Category Archives: Cutlery

Slice and Dice

Slice-and-DiceDo you have a whole block of knives in your kitchen but find yourself using the same few over and over again? Correctly using each knife will help to keep you safe and make the slicing and dicing task easier.  Here is a simple guide we have created to show the various types of knives and their uses.


Chef Knives
A chef knife is one of the most popular and versatile kitchen knives. Use this type of knife to slice and dice fruits, vegetables, meats and fish.

Pairing Knives
This knife is used for small tasks like peeling and slicing small fruits and vegetables.

Boning Knives
Extremely sharp blade used to simply remove meat from the bone. Boning knives are available in different flexibilities.

Bread Knives
A narrow serrated blade designed to quickly slice through soft products with a tough outer layer. This type of knife is great for slicing bread, tomatoes and melons.

Cleavers are available in a variety of thicknesses. Thin cleavers with fine blades are great for chopping and slicing vegetables. Thick cleavers are used to cut through firm vegetables, meat and poultry bones.

Slicing Knives
A slicer is used to carve meat into especially thin slices.

Explore other knives in your knife block and discover how simple slicing tasks become with the correct tool. Don’t forget to shop the large variety of knives from Instawares.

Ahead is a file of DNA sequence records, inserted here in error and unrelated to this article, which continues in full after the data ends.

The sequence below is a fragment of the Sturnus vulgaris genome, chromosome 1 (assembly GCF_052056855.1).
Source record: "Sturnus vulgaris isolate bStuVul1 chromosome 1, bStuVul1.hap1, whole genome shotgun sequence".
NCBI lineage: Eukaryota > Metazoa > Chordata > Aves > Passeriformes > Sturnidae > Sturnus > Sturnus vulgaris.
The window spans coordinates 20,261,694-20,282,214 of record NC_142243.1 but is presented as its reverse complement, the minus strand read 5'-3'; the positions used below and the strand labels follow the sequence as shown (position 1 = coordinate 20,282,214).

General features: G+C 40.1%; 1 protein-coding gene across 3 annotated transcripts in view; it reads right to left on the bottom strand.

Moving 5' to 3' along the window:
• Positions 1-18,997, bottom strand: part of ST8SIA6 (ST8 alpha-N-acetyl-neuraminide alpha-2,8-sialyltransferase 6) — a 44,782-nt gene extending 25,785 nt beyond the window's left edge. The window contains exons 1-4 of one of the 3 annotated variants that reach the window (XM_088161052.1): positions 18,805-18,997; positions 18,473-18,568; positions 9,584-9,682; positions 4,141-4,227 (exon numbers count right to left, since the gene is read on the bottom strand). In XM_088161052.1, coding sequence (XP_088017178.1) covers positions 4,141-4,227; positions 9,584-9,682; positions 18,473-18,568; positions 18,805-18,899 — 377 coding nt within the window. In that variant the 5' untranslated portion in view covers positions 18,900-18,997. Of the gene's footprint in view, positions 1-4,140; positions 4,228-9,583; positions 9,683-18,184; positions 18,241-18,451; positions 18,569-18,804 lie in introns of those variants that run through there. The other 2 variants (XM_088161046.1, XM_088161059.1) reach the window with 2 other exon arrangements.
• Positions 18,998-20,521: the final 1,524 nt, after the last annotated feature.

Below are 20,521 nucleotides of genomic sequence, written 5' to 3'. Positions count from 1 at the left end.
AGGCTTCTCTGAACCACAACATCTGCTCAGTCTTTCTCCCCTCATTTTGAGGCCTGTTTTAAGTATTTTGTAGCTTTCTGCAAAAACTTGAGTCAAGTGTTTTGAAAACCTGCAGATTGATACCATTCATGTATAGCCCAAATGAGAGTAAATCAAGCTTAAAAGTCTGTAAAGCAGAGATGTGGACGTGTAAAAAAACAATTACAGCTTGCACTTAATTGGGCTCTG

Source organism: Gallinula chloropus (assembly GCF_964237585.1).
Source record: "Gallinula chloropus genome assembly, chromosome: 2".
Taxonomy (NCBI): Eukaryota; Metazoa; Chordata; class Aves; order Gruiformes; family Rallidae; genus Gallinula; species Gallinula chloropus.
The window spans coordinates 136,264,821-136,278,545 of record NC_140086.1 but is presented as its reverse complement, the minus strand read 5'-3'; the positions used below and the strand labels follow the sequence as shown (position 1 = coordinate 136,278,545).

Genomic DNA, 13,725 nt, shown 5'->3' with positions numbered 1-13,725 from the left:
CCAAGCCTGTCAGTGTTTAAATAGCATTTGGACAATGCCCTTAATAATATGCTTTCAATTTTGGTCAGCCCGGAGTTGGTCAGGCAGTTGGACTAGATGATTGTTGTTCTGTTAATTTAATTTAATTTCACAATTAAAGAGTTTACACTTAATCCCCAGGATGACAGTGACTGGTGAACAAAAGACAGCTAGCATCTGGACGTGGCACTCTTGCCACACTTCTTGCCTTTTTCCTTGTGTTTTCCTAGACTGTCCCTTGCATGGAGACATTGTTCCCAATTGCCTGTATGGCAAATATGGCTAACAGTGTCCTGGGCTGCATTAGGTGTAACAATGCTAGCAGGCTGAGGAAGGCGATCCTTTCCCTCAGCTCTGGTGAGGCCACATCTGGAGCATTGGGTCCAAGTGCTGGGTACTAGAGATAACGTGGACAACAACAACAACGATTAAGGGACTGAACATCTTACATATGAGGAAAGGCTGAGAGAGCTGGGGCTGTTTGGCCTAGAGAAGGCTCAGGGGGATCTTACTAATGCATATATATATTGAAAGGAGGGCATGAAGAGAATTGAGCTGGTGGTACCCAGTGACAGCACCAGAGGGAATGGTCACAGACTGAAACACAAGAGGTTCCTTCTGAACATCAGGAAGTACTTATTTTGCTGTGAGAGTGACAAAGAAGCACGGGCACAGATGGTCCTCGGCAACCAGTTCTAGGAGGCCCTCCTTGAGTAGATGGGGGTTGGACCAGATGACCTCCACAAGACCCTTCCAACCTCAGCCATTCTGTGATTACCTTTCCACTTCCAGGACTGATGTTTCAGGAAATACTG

Asian Inspired? Make Sure You Don’t Make These Mistakes

If you own an Asian restaurant, it’s inexcusable to make these mistakes. Thai is a completely different world than Chinese or Japanese, and Korean food is as similar to them as Mexican or Cuban food is Canadian cuisine. There may be some abject similarities, but not all across the board can be treated the same.

Foodbeast has collected a litany of sins occurring in Asian restaurants on a daily basis. Have you seen these in your restaurant, or have you even committed them on your own?

  • Never stick chopsticks straight up in a bowl of food. It can symbolize everything from stabbing, death, or even piercing one’s soul.
  • No need to bow to all people, nor always offer chopsticks: these vary from culture to culture, with bowing being more prominent with Japanese culture, and Filipino food not requiring chopsticks.
  • Chopsticks are only used for noodle dishes when it comes to Thai food.
  • Chopsticks are never to be tapped on the bowl when it comes to Chinese food, as that’s a sign of how people in need ask for food.
  • Fried rice has already been seasoned, so don’t pour soy sauce on it.
  • Pho has already been seasoned, so don’t pour Sriracha and hoisin sauce in it.
  • Never move food from a shared dished directly to your mouth (place it down on a plate first), nor grab it with the tips of your chopsticks you eat from (use the reverse end).
  • Don’t flip fish over, as it imitates the flipping-over of a boat.
  • Don’t slip pho, and eat it as soon as it hits the table; letting it go cold is an insult.
  • With Korean food, don’t hold and eat food out of a bowl in your hand.
  • Never blow your nose during a Korean meal.
  • Don’t put wasabi on nigiri, as there’s already some between the rice and fish. Likewise, make sure to eat nigiri in one bite, and only use your hands. Nigiri isn’t meant for chopsticks.

Have you committed these scenes while eating these types of food or, if you run a restaurant that sells this cuisine, have you found customers not knowing the accuracies of the cuisine?